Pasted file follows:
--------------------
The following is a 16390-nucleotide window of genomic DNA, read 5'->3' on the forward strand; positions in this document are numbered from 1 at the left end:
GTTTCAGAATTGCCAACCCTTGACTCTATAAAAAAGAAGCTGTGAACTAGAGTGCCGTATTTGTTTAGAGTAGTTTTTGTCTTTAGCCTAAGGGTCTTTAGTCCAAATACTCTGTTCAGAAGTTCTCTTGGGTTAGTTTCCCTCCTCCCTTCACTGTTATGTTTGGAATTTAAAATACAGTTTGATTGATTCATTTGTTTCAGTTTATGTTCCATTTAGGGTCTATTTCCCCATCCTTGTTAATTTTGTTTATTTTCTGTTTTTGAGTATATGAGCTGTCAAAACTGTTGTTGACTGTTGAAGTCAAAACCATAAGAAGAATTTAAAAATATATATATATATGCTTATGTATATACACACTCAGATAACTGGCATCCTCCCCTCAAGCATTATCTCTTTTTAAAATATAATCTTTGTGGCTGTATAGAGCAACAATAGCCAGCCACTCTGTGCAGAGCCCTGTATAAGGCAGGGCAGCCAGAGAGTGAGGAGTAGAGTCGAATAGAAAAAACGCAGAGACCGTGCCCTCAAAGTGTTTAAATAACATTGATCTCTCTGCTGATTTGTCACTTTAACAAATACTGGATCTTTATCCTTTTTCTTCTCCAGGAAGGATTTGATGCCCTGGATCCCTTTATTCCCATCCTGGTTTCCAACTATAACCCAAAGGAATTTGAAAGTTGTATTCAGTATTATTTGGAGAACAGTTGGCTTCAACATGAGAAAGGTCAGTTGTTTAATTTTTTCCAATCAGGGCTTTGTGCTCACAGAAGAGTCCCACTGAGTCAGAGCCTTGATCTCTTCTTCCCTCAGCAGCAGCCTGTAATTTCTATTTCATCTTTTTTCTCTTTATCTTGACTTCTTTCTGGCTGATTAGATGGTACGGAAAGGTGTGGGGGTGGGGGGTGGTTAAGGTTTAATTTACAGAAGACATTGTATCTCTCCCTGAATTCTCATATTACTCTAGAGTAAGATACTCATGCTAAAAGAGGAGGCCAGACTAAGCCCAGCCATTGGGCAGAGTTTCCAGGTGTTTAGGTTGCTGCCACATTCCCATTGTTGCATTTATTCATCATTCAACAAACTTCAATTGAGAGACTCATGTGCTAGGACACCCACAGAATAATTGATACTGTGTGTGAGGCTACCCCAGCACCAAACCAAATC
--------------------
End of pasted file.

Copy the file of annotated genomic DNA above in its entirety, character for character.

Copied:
The following is a 16390-nucleotide window of genomic DNA, read 5'->3' on the forward strand; positions in this document are numbered from 1 at the left end:
GTTTCAGAATTGCCAACCCTTGACTCTATAAAAAAGAAGCTGTGAACTAGAGTGCCGTATTTGTTTAGAGTAGTTTTTGTCTTTAGCCTAAGGGTCTTTAGTCCAAATACTCTGTTCAGAAGTTCTCTTGGGTTAGTTTCCCTCCTCCCTTCACTGTTATGTTTGGAATTTAAAATACAGTTTGATTGATTCATTTGTTTCAGTTTATGTTCCATTTAGGGTCTATTTCCCCATCCTTGTTAATTTTGTTTATTTTCTGTTTTTGAGTATATGAGCTGTCAAAACTGTTGTTGACTGTTGAAGTCAAAACCATAAGAAGAATTTAAAAATATATATATATATGCTTATGTATATACACACTCAGATAACTGGCATCCTCCCCTCAAGCATTATCTCTTTTTAAAATATAATCTTTGTGGCTGTATAGAGCAACAATAGCCAGCCACTCTGTGCAGAGCCCTGTATAAGGCAGGGCAGCCAGAGAGTGAGGAGTAGAGTCGAATAGAAAAAACGCAGAGACCGTGCCCTCAAAGTGTTTAAATAACATTGATCTCTCTGCTGATTTGTCACTTTAACAAATACTGGATCTTTATCCTTTTTCTTCTCCAGGAAGGATTTGATGCCCTGGATCCCTTTATTCCCATCCTGGTTTCCAACTATAACCCAAAGGAATTTGAAAGTTGTATTCAGTATTATTTGGAGAACAGTTGGCTTCAACATGAGAAAGGTCAGTTGTTTAATTTTTTCCAATCAGGGCTTTGTGCTCACAGAAGAGTCCCACTGAGTCAGAGCCTTGATCTCTTCTTCCCTCAGCAGCAGCCTGTAATTTCTATTTCATCTTTTTTCTCTTTATCTTGACTTCTTTCTGGCTGATTAGATGGTACGGAAAGGTGTGGGGGTGGGGGGTGGTTAAGGTTTAATTTACAGAAGACATTGTATCTCTCCCTGAATTCTCATATTACTCTAGAGTAAGATACTCATGCTAAAAGAGGAGGCCAGACTAAGCCCAGCCATTGGGCAGAGTTTCCAGGTGTTTAGGTTGCTGCCACATTCCCATTGTTGCATTTATTCATCATTCAACAAACTTCAATTGAGAGACTCATGTGCTAGGACACCCACAGAATAATTGATACTGTGTGTGAGGCTACCCCAGCACCAAACCAAATC